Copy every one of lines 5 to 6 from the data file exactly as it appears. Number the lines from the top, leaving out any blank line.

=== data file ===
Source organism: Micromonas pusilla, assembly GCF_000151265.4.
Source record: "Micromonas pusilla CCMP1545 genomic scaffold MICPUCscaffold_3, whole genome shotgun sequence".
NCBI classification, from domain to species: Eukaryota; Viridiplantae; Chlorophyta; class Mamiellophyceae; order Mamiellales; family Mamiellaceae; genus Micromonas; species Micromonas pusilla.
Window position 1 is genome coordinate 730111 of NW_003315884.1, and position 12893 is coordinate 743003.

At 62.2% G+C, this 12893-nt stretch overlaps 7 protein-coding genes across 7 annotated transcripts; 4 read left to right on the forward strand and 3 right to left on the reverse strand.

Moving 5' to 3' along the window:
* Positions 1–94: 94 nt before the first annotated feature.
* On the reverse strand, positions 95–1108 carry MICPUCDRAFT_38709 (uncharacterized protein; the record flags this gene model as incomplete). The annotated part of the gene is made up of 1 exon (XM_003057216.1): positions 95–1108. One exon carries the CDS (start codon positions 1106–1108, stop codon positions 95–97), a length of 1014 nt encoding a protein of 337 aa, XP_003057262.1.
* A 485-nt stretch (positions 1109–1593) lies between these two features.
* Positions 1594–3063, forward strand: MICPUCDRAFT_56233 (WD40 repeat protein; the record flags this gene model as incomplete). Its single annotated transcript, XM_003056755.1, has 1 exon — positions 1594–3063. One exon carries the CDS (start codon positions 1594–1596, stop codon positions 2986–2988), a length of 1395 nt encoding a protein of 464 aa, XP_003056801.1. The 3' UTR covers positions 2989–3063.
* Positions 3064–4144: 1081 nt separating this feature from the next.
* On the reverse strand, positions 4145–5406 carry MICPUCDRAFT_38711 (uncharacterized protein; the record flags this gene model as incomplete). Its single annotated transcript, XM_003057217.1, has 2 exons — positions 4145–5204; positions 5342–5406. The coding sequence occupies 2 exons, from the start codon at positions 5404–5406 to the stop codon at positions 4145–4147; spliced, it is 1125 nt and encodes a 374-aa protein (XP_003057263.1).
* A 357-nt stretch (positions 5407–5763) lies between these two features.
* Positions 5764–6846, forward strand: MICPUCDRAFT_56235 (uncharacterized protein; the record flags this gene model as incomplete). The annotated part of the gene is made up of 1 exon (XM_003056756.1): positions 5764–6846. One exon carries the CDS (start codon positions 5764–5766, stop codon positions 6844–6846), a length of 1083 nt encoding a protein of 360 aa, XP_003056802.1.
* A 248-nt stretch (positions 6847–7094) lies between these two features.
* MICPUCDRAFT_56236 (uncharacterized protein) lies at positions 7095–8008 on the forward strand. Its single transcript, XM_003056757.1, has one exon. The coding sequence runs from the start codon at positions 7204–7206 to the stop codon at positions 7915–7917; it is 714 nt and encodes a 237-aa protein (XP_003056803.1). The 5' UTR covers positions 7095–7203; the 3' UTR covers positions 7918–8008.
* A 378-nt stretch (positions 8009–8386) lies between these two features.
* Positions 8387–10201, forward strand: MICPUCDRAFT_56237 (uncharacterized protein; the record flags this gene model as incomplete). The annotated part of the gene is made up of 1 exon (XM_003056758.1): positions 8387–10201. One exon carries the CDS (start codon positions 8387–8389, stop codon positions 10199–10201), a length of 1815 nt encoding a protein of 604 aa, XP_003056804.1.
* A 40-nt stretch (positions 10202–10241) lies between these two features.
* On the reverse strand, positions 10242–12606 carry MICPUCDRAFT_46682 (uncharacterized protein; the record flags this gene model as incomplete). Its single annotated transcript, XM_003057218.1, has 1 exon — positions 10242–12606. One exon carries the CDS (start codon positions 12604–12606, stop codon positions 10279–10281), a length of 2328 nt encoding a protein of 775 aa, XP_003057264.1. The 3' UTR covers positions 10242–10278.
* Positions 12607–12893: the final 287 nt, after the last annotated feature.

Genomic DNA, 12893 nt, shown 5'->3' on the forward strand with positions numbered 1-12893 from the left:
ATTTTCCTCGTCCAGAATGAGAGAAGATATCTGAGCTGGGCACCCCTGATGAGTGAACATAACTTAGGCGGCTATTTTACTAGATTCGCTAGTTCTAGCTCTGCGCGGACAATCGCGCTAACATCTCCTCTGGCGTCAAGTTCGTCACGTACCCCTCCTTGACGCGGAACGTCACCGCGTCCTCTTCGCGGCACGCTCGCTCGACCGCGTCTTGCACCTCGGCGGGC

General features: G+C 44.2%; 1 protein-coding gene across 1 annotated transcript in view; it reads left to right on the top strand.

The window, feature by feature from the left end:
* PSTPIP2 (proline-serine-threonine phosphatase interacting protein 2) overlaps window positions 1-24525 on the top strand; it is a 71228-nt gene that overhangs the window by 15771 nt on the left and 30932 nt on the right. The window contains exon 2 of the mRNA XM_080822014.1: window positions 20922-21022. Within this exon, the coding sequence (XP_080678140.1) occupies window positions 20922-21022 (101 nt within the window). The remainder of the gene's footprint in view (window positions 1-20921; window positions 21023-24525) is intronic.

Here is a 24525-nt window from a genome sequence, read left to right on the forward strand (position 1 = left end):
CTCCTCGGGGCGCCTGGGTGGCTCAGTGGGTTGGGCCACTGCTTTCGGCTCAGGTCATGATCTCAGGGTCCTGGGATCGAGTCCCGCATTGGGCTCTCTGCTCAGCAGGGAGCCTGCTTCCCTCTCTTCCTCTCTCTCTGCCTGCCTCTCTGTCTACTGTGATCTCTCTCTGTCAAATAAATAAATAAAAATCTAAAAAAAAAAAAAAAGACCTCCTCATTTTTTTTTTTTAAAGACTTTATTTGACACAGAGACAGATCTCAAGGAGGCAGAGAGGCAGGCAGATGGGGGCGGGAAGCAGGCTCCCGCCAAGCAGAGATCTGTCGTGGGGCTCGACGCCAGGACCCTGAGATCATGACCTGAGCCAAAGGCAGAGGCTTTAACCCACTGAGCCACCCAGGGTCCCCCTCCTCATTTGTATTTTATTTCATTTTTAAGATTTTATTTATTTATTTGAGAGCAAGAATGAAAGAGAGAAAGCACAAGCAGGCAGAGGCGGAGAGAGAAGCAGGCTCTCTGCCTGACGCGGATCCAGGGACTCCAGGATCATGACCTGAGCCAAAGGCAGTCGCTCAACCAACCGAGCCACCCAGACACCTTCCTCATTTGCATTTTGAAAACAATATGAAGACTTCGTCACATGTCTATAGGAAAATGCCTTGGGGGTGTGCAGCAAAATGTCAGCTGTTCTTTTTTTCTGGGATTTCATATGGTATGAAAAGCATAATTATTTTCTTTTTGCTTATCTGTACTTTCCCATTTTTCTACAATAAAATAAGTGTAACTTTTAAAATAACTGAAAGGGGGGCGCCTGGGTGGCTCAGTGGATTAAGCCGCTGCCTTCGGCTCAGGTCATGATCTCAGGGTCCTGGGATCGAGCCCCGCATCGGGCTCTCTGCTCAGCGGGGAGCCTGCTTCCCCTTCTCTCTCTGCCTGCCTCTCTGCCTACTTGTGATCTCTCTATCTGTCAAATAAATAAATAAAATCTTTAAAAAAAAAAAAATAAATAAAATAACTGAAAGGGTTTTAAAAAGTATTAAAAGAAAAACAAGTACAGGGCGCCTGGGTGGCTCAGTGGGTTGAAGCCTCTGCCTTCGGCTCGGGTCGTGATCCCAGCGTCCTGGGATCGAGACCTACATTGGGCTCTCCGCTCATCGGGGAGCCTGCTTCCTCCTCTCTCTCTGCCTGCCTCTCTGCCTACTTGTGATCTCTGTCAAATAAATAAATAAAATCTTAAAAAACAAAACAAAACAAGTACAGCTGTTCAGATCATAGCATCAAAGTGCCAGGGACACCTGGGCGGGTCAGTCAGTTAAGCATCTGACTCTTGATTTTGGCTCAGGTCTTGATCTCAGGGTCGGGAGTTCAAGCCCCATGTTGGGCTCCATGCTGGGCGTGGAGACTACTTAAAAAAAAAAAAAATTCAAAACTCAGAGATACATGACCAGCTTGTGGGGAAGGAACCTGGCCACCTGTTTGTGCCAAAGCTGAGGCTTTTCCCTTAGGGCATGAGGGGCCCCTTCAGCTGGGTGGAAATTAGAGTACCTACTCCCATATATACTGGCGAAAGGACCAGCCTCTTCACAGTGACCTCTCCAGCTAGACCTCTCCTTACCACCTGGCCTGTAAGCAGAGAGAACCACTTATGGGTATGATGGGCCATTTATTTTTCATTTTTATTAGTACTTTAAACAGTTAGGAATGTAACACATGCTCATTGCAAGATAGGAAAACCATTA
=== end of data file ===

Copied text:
At 62.2% G+C, this 12893-nt stretch overlaps 7 protein-coding genes across 7 annotated transcripts; 4 read left to right on the forward strand and 3 right to left on the reverse strand.

Moving 5' to 3' along the window: